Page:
Frank & Lola (2016) Film Review from the 59th Annual San Francisco International Film Festival, a movie directed by Matthew Ross, and starring Imogen Poots, Michael Shannon, Justin Long, Rosanna Arquette, Michael Nyqvist, and Elisha Yaffe.
A reserved man gets into a relationship with an outgoing woman who has a troubled and mysterious past that he seeks to get to the bottom of. As he learns more and more, he realizes that the woman – and by extension their relationship – is not all she seems. It’s a simple story that’s been told many before, but in deft hands, it can feel as if it were being told for the first time all over again. Add some great actors into the mix, and you’ve got yourself a truly intriguing film. Matthew Ross’s Frank & Lola is just such a movie, offering a novel take on the old set-up and presenting viewers with potent performances on the part of the cast.
The standout performance comes from none other than Michael Shannon, who portrays the titular Frank. Despite being a skilled chef, Frank is a quiet, imposing fellow who appears to be more at home in the shadows of the streets than in the lights of the kitchen. Numerous scenes showing him standing stoically and silently as excited, well-off types gush over him and amongst themselves accentuate the obvious disconnect between the rough New Yorker with an almost thuggish bearing and the glitzy world he finds himself in on account of his occupation.
Just as Frank finds himself working for people he otherwise would never speak to, he also finds himself deeply involved with someone he probably shouldn’t be involved with. When the striking young Lola (Poots) enters his life, she tries her best to bring Frank out of his impossibly hard shell, but that’s easier said than done when her bubbly ways make him suspect that she is cheating on him. This initially brings him into conflict with Keith (Long), a fortunate son who overlooks Frank’s clear dislike for him and gets him an audience before a well-paying client, but after Lola reveals a traumatic experience she previously underwent – being raped by her father Alan (Nyqvist) – he uses his trip to meet with his client as a pretext to hunt down the lecherous author and punish him for his unspeakable crime.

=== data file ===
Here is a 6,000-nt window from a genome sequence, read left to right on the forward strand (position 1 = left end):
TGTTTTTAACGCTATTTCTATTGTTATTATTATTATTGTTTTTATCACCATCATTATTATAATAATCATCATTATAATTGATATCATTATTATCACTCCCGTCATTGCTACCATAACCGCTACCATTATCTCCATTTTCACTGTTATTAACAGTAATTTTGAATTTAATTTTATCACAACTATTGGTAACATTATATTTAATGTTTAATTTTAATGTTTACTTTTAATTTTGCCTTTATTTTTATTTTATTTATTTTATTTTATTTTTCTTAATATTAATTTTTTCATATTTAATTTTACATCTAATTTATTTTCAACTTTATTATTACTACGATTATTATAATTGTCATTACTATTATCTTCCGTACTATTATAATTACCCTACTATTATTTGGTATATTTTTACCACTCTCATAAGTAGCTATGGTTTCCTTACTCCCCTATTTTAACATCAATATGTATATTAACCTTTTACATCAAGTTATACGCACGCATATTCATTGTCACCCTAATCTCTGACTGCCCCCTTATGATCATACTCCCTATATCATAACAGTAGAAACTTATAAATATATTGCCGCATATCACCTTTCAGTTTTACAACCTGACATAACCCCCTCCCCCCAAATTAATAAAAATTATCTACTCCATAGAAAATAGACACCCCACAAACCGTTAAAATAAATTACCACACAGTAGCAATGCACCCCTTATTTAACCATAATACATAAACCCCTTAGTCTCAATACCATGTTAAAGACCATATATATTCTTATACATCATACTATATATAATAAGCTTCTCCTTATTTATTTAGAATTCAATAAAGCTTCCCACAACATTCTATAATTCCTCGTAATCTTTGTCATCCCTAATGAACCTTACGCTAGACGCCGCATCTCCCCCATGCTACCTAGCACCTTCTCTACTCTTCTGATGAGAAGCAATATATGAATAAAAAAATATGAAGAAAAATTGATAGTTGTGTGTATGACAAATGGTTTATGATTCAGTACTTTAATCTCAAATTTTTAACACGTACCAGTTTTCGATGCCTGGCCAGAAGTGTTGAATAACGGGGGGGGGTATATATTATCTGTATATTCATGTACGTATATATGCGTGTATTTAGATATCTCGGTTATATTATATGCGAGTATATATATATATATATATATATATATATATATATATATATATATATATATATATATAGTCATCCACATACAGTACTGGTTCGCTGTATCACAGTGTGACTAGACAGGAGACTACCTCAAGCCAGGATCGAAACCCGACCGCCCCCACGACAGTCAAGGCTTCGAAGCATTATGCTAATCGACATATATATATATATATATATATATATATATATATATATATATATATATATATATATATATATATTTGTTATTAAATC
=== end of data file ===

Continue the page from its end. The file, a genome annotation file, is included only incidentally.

When he finally corners Alan and pulls a knife on him, however, the alleged rapist throws a curveball Frank’s way. Producing and playing a tape in which he records Lola engaging in sexual acts with another woman before moving onto him, Alan suggests that rather than being raped by him, his daughter managed to seduce him , as he claims – and Frank believes – she did to so many other men. Not that any of this minimizes Alan’s contemptible nature: withdrawn from the intellectual circles he once traveled in and resigned to his lonely station, the would-be literary giant contents himself with chasing women in places of ill-repute. One can’t help but notice similarities between the disgraced writer and Frank, with a scene in which the distraught chef accompanies Alan to a strip club and goes home with two women possibly serving as a peek into a future where Frank becomes like his girlfriend’s father. In any case, Frank struggles to come to terms with this revelation and continues his search for the truth about Lola.
Within a relatively short period of time, Frank & Lola is able to not only deliver a major plot twist, but to execute it very well. This is something that other films with much longer running times, to say nothing of much bigger budgets, fail to do on a regular basis. Shannon shines as Frank, who is easily one of cinema’s most inscrutable and indomitable characters since Lee Marvin’s Walker of Point Blank fame, and the devious Nyqvist and the distressed Poots excellently complement his character. Everybody from hardcore film fans to fair-weather movie-goers should watch Frank & Lola, lest they miss out on one of the year’s best movies so far.
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